SQL Server 2017 (also known as SQL Server vNext) and the new Azure SQL Database are finally here and they are generally available! In subsequent articles we will analytically examine every new feature using many examples.
In this post, we will talk about SQL Server 2017 Database Engine. We will quickly go through the main exciting new features and improvements in order to get the big picture of how SQL Server evolved when it comes to the Database Engine.
However, before we start talking about the Database Engine, let’s first realize the huge change: SQL Server 2017 can run on Windows, Linux and Docker Containers!
Now that the above is clear, let’s see the list of the main new features and improvements in SQL Server 2017 Database Engine:
- Adaptive query processing: With adaptive query processing, SQL Server Database Engine adopts optimization strategies during the execution of your workload by taking into consideration the runtime conditions. Adaptive query processing features currently available are: batch mode adaptive joins, batch mode memory grant feedback, and interleaved execution for multi-statement table valued functions.
- Automatic tuning: It is a mechanism which notifies you about potential performance issues, suggests solutions and lets you apply corrective actions or lets the Database Engine to automatically fix the detected performance problems.
- Cross-Database Transactions now supported in Always On Availability Groups: Ever wanted to use Always On Availability Groups but hesitated as you didn’t know how to handle systems with more than one databases which made use of cross-database transactions? This is not a problem anymore as SQL Server 2017 supports cross-database transactions for availability groups within the same SQL Server instance.
- Additional Availability Groups functionality: Clusterless support, minimum replica commit Availability Groups setting, and Windows-Linux cross-OS migrations and testing.
- Resumable online index rebuild: You can resume a paused online index rebuild operation or pause it in order to later resume it.
- In-Memory OLTP Enhancements:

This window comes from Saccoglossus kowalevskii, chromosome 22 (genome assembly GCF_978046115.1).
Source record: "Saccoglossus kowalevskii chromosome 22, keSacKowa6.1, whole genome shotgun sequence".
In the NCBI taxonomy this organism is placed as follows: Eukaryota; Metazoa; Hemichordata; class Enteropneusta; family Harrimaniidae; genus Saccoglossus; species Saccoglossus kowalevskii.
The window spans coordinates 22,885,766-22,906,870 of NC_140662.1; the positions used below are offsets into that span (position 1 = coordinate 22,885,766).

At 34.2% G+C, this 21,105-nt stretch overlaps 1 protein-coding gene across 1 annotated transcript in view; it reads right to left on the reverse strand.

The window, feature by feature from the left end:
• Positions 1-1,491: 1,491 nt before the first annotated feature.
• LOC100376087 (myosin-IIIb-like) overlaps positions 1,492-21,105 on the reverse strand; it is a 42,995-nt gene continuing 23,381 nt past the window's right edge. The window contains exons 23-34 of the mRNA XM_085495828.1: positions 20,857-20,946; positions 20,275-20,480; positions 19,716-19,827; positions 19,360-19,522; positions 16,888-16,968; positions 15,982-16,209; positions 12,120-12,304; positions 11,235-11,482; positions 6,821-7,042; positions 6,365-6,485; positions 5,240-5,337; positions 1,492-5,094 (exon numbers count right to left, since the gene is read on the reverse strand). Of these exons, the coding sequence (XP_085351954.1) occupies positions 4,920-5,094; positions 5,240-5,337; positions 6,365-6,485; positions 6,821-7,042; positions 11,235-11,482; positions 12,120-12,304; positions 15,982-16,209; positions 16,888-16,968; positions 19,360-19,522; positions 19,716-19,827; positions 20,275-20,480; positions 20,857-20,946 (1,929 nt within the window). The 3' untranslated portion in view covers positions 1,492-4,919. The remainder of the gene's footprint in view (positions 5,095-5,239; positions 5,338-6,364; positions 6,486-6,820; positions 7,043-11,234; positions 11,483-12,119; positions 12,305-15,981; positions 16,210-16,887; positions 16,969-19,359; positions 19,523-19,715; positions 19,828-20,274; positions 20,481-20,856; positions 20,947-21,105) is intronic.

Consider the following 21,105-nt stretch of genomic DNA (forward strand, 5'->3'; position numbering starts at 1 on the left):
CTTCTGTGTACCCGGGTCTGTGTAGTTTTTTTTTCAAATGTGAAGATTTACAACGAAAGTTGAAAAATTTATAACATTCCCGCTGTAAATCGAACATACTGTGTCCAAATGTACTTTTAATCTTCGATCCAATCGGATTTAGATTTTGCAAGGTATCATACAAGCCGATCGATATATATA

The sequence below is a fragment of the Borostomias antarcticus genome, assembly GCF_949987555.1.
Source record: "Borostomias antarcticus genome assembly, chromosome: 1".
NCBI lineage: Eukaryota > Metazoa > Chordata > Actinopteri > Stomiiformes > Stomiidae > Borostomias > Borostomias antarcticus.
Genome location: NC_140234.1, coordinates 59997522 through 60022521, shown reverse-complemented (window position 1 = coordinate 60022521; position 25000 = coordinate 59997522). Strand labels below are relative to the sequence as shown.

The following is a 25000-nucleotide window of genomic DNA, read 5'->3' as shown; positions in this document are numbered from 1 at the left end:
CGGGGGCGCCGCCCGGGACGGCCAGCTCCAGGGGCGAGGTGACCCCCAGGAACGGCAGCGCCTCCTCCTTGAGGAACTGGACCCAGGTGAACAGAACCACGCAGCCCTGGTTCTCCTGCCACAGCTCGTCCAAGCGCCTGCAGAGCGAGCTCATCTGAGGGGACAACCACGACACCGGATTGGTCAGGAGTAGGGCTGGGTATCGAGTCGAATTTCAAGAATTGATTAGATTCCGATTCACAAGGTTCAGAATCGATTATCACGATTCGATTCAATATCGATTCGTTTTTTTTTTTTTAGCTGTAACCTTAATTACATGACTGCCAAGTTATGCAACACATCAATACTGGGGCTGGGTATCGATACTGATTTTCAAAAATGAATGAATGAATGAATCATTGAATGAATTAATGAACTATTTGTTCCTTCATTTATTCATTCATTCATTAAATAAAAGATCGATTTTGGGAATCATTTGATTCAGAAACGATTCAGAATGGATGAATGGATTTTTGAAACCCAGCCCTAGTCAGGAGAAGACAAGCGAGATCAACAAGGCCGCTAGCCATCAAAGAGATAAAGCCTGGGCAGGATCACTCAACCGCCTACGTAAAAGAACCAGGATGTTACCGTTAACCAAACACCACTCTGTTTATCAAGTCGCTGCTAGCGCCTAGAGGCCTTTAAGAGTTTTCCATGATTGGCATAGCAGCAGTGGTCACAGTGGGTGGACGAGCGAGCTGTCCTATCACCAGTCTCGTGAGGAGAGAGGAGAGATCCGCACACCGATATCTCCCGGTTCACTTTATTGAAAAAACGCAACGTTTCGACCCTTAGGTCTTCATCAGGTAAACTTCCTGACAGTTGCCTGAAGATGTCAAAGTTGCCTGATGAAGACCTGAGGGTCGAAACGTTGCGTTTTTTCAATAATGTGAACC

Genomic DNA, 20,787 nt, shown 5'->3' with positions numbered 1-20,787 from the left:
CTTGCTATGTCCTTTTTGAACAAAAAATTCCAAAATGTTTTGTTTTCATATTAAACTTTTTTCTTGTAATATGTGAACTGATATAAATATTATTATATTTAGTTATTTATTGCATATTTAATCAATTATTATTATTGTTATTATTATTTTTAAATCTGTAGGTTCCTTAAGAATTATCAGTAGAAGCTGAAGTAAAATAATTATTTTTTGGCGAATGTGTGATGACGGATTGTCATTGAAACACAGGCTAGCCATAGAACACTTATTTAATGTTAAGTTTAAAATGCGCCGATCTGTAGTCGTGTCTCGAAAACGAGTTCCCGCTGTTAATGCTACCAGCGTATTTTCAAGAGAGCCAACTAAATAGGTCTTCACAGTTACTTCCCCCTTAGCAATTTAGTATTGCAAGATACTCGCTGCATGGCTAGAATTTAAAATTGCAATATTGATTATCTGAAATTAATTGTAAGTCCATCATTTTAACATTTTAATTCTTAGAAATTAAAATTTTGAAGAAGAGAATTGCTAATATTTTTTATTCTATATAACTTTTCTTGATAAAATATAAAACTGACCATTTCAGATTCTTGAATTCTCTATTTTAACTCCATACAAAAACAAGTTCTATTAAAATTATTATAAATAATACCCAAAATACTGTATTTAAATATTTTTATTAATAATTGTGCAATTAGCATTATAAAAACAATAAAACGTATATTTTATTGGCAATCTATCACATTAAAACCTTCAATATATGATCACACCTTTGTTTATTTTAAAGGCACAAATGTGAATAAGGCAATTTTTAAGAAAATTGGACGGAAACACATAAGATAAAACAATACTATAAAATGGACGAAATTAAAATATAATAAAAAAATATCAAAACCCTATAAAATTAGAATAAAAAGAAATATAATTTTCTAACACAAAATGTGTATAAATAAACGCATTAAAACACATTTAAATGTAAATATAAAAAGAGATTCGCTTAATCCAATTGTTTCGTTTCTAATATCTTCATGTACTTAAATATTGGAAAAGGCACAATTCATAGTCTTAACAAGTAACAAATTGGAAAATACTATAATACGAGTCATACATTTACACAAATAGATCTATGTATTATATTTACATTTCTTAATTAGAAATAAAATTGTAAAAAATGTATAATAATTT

- Support for computed columns in memory-optimized tables
- Full support for JSON functions in natively compiled stored procedures
- Support for the CROSS APPLY operator in natively compiled modules
- Elimination of the 8-index limitation for memory-optimized tables
- sp_rename is now supported for memory-optimized tables and natively-compiled T-SQL modules
- CASE and TOP (N) WITH TIES are supported in natively-compiled T-SQL modules
- Support for backing up, storing and restoring memory-optimized filegroup files in Azure storage.
- CLR assemblies enhancements: Ever wanted to extend your SQL Server’s functionality using CLR assemblies but along with that wanted to have more control over the security aspect of this? In SQL Server 2017 you can set trusted assemblies by adding them to whitelists. Related new sp_configure option: ‘clr strict security’.
- IDENTITY_CACHE option: By turning this setting to ON, you can avoid gaps in identity columns in cases of unexpected SQL Server restarts or failovers.
- Other cool new features and enhancements:
- New graph database capabilities
- New sp_configure option called clr strict security
- More control over the size of each TempDB file during Setup (max initial size per file supported: 256 GB)
- Database Tuning Advisor (DTA) enhancements and performance improvements
- New string functions: CONCAT_WS, TRANSLATE, and TRIM
- SELECT INTO T-SQL syntax enhancements
- New dynamic management views:
- …and much more!
For the full list of what’s new in SQL Server 2017 Database Engine please read this Microsoft Docs article.
For the full list of what is new in SQL Server 2017 (all components) please read this Microsoft Docs article.
This post was just a summary on what’s new in SQL Server 2017 Database Engine along with adding short descriptions for the nee features and enhancements. As mentioned in the beginning of the post, in subsequent articles we will analytically examine every new feature and enhancement, not only for the Database Engine but also for all the other components of SQL Server 2017.
Stay tuned #SQLServer friends!
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Reference: SQLNetHub (https://www.sqlnethub.com)
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